All this fun with chilli-bean paste had to end some time. It's regular and welcome appearance in my fridge, pan and mouth was making me forget the amazing Szechuan food that existed without the wondrous paste. It was time for a go at something else.
This soup with pickled mustard greens and fish looked just the ticket as I had some super fresh mackerel from a trip to Billingsgate in the freezer. I thought an oily and meaty fish would stand up well for itself in a hot and sour soup filled with pickled vegetables.
wonderful pickled mustard greens
Here is a recipe modified from FD.
- one mackerel per person
- one pack pickled mustard greens (300g)
- 1l+ stock
- pickled chillies (if you have no Szechuan ones use Turkish)
- Shaoxing wine, ginger, garlic
- bunch spring onions
Firstly fillet the fish and pour a little salt and Shaoxing wine over the fillets.
Next you need a stock. If you have any fish stock to hand use (or maybe a light chicken one, just?), otherwise make a quick stock with the spines and heads of the fish, some appropriate spices and a pinch of veg stock. I boiled the bones (after smashing open the heads) with Szechuan pepper, a couple of dried chillies, fennel seeds, star anise, false cardamom and a scant handful of dried oyster and porcini mushrooms for some depth. I also added a small amount of Gentleman's Relish, containing as it does mainly anchovy and salt, this is a good short-cut when bolstering a fish stock. Strain the stock well - lots of small black particles will have exited the fish heads and entered the liquid. My Le Creuset was a warlock's crock-pot of grey sediment and unidentifiable bits of mackerel matter by this point: muslin recommended.
false cardamom - amomum subulatum
Fry the garlic, chilli and pickled chillies, all cut fine. The yellow-green Turkish chillies that you get with kebabs worked great as they are a bit sour and suitably tangfastic. I asked Fuchsia Dunlop on her blog about the right pickled chillies to use and she was kind enough to reply. The ones in my previous post are a hot mountain chilli. What is needed here is the milder, sour ones - hence me using the Turkish option. I don't know what the authentic version of this soup tastes like and I don't think it matters hugely, but this substitution hits the right notes in my opinion.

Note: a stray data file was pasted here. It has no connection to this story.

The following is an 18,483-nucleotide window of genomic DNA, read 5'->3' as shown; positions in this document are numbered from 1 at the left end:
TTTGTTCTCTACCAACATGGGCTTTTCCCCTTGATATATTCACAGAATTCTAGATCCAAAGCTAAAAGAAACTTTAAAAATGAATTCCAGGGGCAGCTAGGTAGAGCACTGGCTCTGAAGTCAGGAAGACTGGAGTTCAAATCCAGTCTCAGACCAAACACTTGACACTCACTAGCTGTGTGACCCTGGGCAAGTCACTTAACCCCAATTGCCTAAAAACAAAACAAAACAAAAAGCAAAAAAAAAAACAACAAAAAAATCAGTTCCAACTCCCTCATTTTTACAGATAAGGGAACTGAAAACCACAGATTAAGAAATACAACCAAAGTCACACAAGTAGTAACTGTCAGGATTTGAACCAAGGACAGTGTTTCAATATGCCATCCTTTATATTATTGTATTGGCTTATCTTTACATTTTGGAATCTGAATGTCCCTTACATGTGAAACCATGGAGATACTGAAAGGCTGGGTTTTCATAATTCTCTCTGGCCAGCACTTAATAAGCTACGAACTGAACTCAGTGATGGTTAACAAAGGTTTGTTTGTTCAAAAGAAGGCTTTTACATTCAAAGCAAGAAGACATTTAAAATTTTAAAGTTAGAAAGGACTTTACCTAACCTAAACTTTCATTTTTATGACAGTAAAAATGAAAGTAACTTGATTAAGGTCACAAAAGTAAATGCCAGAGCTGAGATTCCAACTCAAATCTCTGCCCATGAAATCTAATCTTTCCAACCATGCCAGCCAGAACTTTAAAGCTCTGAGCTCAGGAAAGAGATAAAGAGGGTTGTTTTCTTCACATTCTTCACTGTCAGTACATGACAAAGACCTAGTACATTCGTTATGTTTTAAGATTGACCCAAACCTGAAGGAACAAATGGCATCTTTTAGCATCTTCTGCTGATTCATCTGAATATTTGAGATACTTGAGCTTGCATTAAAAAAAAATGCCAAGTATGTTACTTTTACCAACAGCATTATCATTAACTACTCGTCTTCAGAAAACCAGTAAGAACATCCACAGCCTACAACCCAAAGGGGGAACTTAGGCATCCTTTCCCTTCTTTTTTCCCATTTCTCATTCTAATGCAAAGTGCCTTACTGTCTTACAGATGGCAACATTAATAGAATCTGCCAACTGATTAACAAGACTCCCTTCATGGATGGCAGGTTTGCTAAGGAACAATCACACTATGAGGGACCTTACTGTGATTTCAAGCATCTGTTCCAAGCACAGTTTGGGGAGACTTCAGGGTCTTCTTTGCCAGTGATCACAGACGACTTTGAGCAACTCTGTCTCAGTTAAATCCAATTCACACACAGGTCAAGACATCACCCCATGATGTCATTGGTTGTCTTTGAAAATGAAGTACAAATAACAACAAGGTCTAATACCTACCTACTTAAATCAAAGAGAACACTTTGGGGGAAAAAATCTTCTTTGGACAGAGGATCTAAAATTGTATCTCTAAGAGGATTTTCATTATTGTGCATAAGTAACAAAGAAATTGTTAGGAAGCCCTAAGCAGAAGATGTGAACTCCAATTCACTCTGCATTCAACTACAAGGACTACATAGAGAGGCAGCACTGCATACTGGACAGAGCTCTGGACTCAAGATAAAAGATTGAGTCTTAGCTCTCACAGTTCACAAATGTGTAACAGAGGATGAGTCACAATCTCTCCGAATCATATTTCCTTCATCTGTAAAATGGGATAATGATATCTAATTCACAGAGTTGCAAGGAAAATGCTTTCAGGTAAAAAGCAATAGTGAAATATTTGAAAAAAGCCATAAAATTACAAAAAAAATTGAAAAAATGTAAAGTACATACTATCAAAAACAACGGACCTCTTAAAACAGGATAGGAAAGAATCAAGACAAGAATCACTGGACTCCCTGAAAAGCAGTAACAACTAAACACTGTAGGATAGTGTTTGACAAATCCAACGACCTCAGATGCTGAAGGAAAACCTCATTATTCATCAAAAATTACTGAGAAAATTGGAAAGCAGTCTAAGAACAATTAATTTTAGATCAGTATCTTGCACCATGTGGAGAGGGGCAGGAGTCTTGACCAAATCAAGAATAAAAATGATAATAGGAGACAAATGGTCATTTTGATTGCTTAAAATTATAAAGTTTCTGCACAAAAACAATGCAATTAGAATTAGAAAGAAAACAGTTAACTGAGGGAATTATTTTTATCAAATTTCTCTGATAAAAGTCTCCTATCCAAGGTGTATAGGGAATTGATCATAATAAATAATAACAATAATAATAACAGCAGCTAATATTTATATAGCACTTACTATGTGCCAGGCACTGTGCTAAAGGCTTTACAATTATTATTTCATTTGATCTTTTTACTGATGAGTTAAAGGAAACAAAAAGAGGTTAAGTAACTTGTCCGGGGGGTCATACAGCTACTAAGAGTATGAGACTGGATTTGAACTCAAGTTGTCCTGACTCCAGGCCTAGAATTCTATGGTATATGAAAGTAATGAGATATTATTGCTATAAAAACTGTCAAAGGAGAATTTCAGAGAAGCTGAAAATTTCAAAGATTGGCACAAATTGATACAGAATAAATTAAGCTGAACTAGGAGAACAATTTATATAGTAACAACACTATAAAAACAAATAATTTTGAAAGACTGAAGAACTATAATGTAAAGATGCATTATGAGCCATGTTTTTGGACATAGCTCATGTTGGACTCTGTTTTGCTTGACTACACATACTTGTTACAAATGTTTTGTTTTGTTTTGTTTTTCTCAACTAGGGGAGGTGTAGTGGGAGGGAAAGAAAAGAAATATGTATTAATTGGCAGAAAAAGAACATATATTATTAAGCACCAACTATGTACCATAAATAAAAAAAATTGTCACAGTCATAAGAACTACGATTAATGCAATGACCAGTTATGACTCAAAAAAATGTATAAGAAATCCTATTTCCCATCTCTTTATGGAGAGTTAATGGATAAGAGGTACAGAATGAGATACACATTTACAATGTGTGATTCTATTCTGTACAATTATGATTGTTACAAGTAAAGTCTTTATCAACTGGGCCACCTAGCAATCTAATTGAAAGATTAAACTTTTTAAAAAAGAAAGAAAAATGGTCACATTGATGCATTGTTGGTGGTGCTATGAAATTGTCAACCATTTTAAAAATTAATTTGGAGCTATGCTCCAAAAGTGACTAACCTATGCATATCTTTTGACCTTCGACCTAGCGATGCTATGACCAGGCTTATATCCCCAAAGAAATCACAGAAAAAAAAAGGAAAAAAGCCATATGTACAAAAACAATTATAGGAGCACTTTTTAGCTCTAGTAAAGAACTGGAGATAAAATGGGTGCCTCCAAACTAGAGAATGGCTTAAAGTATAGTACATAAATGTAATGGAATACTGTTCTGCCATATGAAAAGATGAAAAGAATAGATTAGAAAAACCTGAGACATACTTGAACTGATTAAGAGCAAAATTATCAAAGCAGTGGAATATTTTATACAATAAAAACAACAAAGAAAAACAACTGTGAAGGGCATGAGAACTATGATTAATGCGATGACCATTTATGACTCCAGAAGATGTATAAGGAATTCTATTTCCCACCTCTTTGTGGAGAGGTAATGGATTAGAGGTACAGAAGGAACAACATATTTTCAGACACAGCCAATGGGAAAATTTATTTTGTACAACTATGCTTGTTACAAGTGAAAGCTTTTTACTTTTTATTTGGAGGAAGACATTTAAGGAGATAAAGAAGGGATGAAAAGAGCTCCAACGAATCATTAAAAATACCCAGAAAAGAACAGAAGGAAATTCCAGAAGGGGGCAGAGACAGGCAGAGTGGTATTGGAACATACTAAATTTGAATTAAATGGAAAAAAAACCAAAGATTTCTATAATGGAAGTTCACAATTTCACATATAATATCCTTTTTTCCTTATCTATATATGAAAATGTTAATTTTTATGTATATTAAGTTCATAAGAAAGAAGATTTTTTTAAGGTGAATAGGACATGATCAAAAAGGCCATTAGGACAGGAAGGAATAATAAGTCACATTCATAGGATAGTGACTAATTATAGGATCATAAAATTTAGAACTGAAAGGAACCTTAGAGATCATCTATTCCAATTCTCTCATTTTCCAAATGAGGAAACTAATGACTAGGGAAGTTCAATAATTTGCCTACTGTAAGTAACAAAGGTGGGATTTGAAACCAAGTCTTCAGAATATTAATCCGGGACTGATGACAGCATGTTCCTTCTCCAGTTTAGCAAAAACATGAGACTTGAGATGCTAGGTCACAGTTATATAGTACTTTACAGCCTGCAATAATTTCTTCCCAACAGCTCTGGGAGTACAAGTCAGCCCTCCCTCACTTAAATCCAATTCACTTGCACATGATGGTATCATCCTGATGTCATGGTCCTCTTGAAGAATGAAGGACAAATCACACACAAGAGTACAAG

Add the strained stock and mustard greens (cut ragged). Add the chopped spring onions. Bring everything to a simmer and leave for five minutes to bring things to a head.
Gently introduce the fish pieces and poach for a few minutes until cooked. FD suggests thickening but I loved the soup thin and broth-like. She also offers an option for chilli lovers of pouring on a layer of hot oil and Szechuan pepper. Now normally I'd be all over that, but the beauty, to me, of this soup lies in its soothing qualities. It is a balm, a tonic, and the pickled chillies give a gentle and suggestive heat that needs no augmentation. I saw somewhere the taste of the false cardamom described as 'antiseptic'. That's apt - initially I was worried by its strident flavour but the menthol notes of the pod assimilated well and added to the overall taste pretty well. You end up with a soothing savoury broth, the sourness of the pickled vegetables, some welcome squeak from the mustard greens and then the dense mackerel, surprisingly delicate in its liquid matrix. It tastes downright healthy this soup in fact.
note the beautiful, miso-like, fine particle cloud of the soup
I suggest eating this with a bowl of brown rice at your elbow.